5. Bid and award the project to the best qualified and most responsible bidder with the lowest competitive price. In some cases contractor pre-qualifications are required to bid the work.

6. Performance Work Statement (PWS). As a part of the submittal process, the contractor prepares a detailed PWS outlining the installation plan including the proposed means and methods to be employed, by the contractor, to complete the project. The PWS provides information that the inspector can reference throughout the project. Examples of what may be included in the PWS include:

a. Statement of product conformance to the contract documents
b. Installation to manufacturer’s recommended standards
c. Detailed installation plan
d. Statement of contractor experience and description of lead personnel
e. CIPP wall thickness design
f. Manufacturers’ technical data
g. Listing of redundant tools and equipment
h. Proposed public notification program
i. Safety plan
j. Quality plan
k. Odor control plan
l. Recommended CIPP repair and replacement procedures, if required
m. Others

7. Inspection. Have a technology-trained inspector onsite to observe, measure, inspect, document and test the materials provided and confirm the quality of the delivered product. This includes all measureable requirements described in the contract documents. The inspector also ensures that the contractor’s submitted means and methods are implemented.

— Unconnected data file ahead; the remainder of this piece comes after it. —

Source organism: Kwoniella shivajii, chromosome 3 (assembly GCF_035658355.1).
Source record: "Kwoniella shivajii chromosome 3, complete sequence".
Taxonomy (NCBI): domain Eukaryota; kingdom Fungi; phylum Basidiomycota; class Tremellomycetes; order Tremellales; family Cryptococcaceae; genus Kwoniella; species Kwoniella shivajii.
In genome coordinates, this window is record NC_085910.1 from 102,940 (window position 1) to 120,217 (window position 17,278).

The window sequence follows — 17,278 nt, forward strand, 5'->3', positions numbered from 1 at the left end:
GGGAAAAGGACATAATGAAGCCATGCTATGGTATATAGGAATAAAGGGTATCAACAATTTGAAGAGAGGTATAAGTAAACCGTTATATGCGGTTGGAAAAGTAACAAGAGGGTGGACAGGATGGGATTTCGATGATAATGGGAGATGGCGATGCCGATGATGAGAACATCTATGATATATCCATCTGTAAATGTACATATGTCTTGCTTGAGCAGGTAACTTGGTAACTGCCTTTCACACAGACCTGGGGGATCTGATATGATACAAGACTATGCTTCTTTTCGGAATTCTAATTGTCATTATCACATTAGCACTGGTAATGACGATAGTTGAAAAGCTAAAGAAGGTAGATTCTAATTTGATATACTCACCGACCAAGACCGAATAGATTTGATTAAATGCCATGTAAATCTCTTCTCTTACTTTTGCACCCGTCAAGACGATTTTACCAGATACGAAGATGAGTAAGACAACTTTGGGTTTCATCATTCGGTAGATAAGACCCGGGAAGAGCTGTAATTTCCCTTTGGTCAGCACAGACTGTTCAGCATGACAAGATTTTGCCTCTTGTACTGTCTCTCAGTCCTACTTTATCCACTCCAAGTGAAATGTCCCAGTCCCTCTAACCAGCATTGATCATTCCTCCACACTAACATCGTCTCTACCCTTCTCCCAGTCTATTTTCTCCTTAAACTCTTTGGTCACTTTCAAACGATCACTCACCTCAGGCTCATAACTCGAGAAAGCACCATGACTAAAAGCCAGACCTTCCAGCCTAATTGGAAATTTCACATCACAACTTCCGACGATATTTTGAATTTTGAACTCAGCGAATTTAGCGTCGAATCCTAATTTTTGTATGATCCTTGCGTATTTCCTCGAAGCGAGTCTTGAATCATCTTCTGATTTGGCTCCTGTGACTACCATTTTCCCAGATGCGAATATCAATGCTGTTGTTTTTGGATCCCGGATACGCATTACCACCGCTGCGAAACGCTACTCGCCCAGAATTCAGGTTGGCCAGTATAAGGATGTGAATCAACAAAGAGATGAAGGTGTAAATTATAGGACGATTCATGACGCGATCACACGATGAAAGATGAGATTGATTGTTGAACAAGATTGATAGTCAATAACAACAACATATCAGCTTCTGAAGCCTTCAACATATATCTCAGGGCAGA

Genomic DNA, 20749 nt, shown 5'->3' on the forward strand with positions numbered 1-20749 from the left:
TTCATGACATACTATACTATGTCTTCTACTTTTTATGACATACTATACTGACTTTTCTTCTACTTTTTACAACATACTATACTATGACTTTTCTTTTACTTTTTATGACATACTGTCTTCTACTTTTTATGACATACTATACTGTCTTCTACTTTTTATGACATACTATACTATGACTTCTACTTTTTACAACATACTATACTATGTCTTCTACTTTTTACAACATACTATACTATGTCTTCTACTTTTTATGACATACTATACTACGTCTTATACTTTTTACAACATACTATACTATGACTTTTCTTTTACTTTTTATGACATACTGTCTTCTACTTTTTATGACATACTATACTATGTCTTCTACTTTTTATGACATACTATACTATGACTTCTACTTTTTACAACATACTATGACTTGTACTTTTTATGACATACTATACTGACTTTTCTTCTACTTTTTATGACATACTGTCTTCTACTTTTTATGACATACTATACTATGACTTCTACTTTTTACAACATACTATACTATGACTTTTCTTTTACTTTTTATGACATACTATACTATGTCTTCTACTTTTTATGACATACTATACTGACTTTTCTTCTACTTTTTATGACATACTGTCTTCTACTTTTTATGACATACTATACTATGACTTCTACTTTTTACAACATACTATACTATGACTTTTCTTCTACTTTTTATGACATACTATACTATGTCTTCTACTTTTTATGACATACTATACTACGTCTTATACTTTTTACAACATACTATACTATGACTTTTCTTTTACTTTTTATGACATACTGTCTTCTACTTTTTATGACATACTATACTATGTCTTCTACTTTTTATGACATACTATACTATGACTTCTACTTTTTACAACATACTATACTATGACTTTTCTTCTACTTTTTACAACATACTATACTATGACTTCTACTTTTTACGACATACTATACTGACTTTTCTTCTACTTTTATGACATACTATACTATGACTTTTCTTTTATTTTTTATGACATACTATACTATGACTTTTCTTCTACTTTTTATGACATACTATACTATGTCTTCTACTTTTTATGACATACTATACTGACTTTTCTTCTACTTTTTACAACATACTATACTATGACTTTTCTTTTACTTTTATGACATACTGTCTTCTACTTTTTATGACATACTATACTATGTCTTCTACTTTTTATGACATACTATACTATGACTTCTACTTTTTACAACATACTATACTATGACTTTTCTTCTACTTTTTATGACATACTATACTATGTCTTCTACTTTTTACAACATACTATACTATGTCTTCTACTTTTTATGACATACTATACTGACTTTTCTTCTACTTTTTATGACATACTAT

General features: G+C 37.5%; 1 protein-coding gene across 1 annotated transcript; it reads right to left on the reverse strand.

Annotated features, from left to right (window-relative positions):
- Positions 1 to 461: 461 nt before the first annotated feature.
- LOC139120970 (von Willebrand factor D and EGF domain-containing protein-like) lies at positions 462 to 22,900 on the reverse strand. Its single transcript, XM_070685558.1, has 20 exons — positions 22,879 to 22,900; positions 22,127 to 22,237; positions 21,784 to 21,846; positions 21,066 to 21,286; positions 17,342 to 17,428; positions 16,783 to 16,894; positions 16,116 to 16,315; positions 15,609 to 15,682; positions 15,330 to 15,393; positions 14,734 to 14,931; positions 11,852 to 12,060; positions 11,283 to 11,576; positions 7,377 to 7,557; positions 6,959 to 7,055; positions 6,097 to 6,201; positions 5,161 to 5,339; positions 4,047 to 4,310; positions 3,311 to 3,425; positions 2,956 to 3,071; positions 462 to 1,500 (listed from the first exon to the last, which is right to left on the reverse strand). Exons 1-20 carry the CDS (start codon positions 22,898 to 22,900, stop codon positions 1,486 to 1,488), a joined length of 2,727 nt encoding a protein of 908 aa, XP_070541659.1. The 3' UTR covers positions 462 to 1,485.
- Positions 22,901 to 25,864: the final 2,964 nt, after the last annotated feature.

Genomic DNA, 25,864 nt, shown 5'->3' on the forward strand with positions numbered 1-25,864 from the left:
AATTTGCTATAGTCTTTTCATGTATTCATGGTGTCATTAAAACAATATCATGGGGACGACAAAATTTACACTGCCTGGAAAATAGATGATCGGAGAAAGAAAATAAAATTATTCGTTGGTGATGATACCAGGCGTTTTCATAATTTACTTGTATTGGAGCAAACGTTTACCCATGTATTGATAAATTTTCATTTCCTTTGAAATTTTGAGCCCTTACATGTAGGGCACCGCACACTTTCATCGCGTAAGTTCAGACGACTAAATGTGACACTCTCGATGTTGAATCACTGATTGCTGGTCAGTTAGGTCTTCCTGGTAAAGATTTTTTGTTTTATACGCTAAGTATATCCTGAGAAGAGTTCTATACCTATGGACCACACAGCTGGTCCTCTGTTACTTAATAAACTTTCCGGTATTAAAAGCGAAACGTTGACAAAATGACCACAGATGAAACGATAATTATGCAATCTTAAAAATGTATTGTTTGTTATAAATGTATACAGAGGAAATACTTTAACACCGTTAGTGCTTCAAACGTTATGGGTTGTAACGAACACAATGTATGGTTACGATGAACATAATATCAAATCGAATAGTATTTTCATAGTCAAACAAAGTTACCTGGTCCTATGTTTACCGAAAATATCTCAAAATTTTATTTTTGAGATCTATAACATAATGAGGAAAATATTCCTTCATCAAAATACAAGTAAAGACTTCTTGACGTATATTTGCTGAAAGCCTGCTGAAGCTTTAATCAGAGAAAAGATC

8. Develop a warranty inspection checklist. The inspector prepares a warranty checklist typically consisting of 10 to 15 percent of the installed product. The checklist represents work quality issues observed and documented during installation.

9. Perform warranty inspections. Pipelines on the checklist should be re-inspected at least one month before the end of the warranty period. The inspection should be by the owner or a third-party contractor. If deficiencies are found, the amount of sewers to be re-inspected can be increased, if necessary. Extended warranties may be applied for portions of the project that have not met the requirements of the contract, are defective or have been repaired.

10. Make repairs if applicable. Any necessary repairs are made in accordance with the CIPP repair or replacement procedures submitted with the PWS.

A key element of a successful project is to achieve a quality installed product. To help ensure this, have a trained, knowledgeable inspector on the jobsite. In order to define the inspector’s role and authority, quality controls and assurances must be outlined in the contract documents and all submittals, specification requirements and referenced standards are available to the inspector. The following are suggested quality checks before, during and after installation.

1. Inspections and quality checks before and during installation:


a. Materials, including the tube and resin, as specified. Manufacturers’ technical information and testing data, including shipping, storage and handling recommendations, are reviewed. Safety Data Sheets (SDS) are received and reviewed.